My dream RSC commission thrilled me all over again last week, as fellow storyteller Maria Credalli and I headed into the RSC’s costume storage unit in Stratford Upon Avon to film the stories we created back in August.
The stories were inspired by material we found in the oral histories of the Costume Department. For the last few years, a team at the RSC (Royal Shakespeare Company) has been interviewing costume designers, actors, costume collection specialists, buyers and makers of every description (wig makers, dyers, armourers, cutters etc) to gather stories about the Department. The interviews are fascinating (and confidential!) revealing both the tricks of the trade and the personal and artistic dramas behind various productions over the years. As a former drama student, I found them especially exciting, because they were talking about iconic shows I had studied, like Peter Brook’s A Midsummer Night’s Dream. I also loved having full access to the company’s vast photo archive (only selected items are available to the public) and spent hours comparing various costumes, especially those for Cleopatra. Helen Mirren, Glenda Jackson, Frances de la Tour, Janet Suzman…. all completely different.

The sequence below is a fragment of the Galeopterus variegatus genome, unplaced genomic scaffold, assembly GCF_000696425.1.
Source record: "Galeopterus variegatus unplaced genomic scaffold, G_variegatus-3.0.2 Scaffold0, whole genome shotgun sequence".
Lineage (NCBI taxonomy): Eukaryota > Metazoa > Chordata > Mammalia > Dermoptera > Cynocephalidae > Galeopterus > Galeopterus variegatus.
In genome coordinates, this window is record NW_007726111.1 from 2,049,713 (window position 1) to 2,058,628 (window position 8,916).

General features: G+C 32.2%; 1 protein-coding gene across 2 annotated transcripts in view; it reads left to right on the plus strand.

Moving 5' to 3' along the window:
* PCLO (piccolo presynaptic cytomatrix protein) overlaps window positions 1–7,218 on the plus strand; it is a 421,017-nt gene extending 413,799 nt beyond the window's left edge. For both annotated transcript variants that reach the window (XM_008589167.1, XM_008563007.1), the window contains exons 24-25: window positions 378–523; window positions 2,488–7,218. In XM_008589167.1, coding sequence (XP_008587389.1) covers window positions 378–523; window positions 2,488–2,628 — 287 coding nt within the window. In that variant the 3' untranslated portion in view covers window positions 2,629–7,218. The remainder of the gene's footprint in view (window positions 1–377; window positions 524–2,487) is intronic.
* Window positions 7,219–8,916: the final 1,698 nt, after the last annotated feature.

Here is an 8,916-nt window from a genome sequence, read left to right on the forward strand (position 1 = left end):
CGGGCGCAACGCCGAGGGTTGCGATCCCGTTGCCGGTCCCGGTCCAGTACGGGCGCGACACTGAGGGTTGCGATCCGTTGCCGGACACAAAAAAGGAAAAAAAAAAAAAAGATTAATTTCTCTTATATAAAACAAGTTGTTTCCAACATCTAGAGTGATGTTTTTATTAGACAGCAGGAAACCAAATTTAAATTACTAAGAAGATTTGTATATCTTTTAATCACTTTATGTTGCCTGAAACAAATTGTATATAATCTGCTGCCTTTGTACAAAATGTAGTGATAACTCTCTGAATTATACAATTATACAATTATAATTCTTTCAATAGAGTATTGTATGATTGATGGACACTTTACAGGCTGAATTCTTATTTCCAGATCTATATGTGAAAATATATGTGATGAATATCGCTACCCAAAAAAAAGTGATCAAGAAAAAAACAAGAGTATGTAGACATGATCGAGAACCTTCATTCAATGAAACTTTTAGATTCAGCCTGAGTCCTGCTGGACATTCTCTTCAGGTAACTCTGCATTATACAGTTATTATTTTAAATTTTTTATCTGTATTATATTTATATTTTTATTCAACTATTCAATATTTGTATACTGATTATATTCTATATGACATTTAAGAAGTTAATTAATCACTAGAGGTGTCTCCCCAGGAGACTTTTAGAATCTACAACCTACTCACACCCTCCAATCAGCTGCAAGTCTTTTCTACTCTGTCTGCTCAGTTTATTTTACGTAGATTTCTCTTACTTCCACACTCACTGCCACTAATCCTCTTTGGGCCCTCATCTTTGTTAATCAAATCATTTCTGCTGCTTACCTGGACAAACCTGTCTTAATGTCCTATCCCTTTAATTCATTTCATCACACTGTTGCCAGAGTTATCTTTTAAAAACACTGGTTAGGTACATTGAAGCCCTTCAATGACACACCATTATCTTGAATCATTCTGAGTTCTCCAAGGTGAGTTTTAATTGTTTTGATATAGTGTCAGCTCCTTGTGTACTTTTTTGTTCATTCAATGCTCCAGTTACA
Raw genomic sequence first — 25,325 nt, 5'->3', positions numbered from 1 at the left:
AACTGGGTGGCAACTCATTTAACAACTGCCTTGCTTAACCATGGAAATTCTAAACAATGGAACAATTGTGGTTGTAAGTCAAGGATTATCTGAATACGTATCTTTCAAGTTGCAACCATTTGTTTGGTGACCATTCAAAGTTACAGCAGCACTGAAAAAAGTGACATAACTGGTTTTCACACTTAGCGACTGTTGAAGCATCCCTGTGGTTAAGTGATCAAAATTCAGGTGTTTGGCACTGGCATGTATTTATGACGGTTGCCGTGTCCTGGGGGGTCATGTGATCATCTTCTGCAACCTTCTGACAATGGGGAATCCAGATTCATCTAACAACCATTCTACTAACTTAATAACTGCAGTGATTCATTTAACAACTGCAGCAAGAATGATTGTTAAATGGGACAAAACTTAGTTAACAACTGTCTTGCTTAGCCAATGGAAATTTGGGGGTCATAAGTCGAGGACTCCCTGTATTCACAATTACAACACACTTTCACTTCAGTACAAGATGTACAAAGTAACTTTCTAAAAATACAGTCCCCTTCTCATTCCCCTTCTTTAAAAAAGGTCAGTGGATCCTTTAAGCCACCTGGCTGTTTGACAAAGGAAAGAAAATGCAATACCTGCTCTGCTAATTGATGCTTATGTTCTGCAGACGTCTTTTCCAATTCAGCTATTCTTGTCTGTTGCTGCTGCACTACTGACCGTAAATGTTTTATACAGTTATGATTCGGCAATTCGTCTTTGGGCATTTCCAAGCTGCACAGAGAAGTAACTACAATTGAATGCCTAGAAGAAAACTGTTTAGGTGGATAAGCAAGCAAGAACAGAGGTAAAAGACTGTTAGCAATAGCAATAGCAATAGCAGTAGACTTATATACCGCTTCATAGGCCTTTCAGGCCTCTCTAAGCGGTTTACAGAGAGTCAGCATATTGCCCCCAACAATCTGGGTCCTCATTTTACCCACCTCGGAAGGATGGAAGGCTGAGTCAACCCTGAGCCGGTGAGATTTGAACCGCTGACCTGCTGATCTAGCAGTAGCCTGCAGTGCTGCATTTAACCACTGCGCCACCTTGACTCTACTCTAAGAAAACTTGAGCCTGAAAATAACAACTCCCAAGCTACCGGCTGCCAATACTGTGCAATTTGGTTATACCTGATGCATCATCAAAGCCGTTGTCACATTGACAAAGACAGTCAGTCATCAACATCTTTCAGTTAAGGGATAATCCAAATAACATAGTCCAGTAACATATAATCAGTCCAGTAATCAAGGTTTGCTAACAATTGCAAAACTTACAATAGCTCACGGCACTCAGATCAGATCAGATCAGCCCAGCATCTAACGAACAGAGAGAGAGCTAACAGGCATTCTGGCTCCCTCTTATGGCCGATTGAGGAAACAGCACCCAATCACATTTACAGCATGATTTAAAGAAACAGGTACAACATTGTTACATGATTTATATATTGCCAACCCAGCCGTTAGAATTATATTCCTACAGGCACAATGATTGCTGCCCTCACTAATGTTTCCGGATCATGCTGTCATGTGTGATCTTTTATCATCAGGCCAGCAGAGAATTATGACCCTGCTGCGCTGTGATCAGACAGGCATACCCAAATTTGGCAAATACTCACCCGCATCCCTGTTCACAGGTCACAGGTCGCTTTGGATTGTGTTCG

Anyway, the RSC were so pleased with what Maria and I did, they decided to record our pieces for the RSC website. We were dancing round the kitchen at this news, especially when we learned there was the possibility that we could have Juliet Stevenson’s glorious Titania dress in the background on the day. Juliet had talked about it in one of the interviews we had been given and made it sound so amazing, both Maria and I had Googled it – and instantly fallen in love. Truly, it was the stuff of fairytales. Maria had spun one of her stories around its creation. So the thought of seeing it for real was thrilling beyond words. It was only a possibility. Our contact had requested it, but once a costume has become part of the official collection, it is guarded as closely as the Crown Jewels.
And yet… they brought it out for us. Oh, the excitement! We weren’t allowed to touch it (which I found funny, given that it had almost certainly been ripped/thrown onto the floor/had tea spilt on it on numerous occasions when it was in use) but still it was there. And it was indeed glorious. So beautiful.
The videos will up on the RSC website in January.